If you see dark specks or flashes of light, it's possible you could have posterior vitreous detachment (PVD), an eye problem many people have as they age.
As you get older, a gel inside your eye -- called vitreous gel -- can shrink. It can slowly detach (pull away) from your retina. That's the nerve in the back of your eye that helps you focus on the images you see.
Vision problems caused by PVD usually get better over a few weeks. In fact, many people don't have any symptoms, so they may never know they had it.
But for other people, PVD can cause health issues, such as bleeding and tears. If it's not treated in those cases, it can lead to permanent vision loss if the gel is detached from your retina.
Your vitreous gel is mostly made of water. For much of your life, it's right up against your retina at the back of your eye, near your optic nerve. Tiny fibers attach the gel to your retina.
As you get older, little pockets can form inside this gel. The tiny fibers that hold it to your retina can break. That can cause it to pull away from your retina and optic nerve. As a result, you can get a tear in your retina or a hole in your eye nerve.
Most people get PVD at age 50 or older, and it's very common after 80. It happens to men and women equally.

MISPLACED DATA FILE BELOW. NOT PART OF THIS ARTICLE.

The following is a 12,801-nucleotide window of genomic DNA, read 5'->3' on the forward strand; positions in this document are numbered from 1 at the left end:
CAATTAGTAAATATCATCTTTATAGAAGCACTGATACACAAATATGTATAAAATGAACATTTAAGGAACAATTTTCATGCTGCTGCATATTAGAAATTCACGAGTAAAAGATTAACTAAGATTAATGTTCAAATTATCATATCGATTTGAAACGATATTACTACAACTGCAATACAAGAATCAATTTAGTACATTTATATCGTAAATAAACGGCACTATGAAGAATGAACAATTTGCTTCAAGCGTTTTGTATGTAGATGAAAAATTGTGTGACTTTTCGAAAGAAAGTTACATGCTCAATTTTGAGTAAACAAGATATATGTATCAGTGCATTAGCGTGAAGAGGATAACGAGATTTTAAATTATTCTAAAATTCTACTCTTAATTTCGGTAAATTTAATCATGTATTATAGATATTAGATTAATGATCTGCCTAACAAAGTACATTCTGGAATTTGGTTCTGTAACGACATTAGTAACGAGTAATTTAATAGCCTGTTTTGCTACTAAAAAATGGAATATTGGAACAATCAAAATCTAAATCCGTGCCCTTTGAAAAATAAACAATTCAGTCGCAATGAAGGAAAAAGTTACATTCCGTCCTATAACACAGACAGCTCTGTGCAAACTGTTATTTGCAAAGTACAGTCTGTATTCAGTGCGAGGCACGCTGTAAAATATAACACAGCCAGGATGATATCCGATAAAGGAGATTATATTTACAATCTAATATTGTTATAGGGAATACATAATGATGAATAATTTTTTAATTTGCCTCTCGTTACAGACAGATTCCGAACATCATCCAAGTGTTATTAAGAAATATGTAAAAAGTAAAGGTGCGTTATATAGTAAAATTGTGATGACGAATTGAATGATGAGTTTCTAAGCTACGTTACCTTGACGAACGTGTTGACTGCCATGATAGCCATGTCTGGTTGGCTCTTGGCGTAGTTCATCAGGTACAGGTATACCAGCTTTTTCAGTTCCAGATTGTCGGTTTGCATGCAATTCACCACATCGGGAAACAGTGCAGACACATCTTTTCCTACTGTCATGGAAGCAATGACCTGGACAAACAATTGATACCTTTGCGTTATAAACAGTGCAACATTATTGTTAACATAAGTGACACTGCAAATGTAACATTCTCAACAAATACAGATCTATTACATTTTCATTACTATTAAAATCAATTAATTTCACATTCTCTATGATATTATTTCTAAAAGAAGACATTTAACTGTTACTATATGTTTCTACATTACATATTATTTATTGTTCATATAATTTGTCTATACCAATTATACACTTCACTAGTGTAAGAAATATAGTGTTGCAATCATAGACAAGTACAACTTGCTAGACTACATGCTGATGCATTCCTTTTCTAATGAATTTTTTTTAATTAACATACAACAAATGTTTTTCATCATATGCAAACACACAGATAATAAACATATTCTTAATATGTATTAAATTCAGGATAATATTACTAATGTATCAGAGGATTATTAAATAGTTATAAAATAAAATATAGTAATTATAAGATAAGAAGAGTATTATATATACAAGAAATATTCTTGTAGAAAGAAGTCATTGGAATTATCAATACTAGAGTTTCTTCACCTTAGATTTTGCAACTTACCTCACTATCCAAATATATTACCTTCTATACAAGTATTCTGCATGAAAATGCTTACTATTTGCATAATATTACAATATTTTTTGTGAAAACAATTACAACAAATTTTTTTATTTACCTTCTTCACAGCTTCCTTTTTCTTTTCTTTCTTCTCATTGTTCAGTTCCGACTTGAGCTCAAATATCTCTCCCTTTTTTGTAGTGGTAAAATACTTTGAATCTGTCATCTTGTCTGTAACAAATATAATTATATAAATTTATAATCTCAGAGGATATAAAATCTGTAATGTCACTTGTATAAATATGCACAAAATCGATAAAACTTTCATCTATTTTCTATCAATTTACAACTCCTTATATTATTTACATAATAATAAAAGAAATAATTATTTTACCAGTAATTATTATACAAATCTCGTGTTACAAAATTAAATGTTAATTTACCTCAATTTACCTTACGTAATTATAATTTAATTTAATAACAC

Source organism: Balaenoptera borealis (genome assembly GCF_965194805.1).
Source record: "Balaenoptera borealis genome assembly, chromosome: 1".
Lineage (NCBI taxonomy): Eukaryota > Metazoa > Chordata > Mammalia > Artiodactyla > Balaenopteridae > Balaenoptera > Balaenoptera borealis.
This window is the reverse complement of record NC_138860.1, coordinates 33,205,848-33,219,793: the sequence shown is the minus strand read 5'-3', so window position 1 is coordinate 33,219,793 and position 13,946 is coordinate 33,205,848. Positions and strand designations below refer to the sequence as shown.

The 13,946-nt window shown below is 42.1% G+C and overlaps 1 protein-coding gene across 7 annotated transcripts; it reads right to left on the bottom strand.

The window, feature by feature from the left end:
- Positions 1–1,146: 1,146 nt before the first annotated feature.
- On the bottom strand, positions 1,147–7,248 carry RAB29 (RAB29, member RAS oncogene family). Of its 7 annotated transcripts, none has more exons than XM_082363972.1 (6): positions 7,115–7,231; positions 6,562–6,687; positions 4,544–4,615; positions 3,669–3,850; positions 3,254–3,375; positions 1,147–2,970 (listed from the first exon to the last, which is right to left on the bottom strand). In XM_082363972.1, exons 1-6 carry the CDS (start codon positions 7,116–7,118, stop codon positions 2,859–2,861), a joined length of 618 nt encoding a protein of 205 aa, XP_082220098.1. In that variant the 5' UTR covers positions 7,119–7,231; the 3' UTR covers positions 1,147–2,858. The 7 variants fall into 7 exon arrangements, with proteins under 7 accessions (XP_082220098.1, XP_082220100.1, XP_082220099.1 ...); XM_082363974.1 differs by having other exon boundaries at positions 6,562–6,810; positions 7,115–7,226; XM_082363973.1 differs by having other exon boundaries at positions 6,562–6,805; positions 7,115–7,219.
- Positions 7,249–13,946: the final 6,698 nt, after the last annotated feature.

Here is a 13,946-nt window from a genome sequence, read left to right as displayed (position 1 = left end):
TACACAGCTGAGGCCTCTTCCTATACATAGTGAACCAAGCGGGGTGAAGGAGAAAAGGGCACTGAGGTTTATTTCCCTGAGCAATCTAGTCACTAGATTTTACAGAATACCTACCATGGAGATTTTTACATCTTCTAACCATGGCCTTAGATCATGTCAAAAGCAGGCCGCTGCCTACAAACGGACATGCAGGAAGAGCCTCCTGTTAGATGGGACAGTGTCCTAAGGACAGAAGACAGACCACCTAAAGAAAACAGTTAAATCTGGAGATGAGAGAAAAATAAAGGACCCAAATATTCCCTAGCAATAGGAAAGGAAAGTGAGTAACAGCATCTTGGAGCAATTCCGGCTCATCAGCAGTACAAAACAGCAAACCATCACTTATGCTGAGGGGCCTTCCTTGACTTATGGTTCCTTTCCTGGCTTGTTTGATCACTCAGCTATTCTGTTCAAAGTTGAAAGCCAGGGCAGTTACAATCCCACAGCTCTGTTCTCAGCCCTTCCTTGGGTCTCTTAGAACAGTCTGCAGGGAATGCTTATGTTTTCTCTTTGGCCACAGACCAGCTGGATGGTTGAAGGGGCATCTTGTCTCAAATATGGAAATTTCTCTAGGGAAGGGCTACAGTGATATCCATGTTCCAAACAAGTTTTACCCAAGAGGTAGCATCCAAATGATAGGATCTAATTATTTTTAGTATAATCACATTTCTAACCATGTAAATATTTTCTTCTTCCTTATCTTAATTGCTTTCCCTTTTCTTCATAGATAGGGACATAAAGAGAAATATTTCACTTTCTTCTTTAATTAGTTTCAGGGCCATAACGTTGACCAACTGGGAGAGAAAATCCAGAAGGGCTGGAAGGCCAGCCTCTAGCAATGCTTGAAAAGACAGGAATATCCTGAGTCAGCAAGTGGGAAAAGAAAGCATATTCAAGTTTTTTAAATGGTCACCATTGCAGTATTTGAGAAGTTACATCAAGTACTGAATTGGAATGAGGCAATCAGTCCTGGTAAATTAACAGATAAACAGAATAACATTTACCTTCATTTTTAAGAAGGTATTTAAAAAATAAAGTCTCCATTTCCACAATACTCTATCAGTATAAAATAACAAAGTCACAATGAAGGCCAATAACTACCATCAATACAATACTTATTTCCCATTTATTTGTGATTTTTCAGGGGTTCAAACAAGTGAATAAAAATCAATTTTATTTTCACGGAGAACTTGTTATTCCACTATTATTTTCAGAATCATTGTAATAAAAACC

If you're nearsighted, have had cataract surgery, or had some kind of trauma to your eyes, you could be at higher risk for PVD.
It doesn't happen in all cases, but PVD can cause changes to your eyesight.
You may start to notice tiny dark spots that move around in your vision. They can look like flying insects, hairs, or cobwebs. These are called floaters, and they're the most common symptom of PVD.
It's normal to have mild floaters from time to time. But if you suddenly notice lots of them, it could be PVD.
Other signs are flashes of light and darkness around the edges of your vision. These could be a sign of a tear in your retina.
You may notice symptoms in only one eye. But if you get it in one eye, you'll likely get it in the other within a year.
You should get an eye exam every year even if you don't have symptoms or wear glasses or contact lenses. It can help your doctor spot problems like PVD early on, and that can help protect your vision.
Your doctor will use drops to make your pupils (the holes in the center of your eyes) bigger and use a slit-lamp test to look for signs of PVD. This is done with a microscope that looks through the front of your eye. It can also show if PVD has caused bleeding, a torn retina, or something else that could harm your eyesight.
Your doctor also may use other tests to make sure the gel hasn't pulled away from your retina. These include:
- Optical coherence tomography (OCT) -- a 3-D scan of the inside of your eye
- Ocular ultrasound -- a test that uses sound waves to show the inside of your eye
The floaters or flashes usually get better within 3 months, but you should have another dilated eye test 3 months after your diagnosis to make sure there isn't any new damage to your retina.
If you still have floaters after a few months, your doctor may give you the option to have surgery to take out the vitreous gel and clear the floaters.
If you have a retina tear, laser surgery or cryopexy, which freezes the tear, can repair it.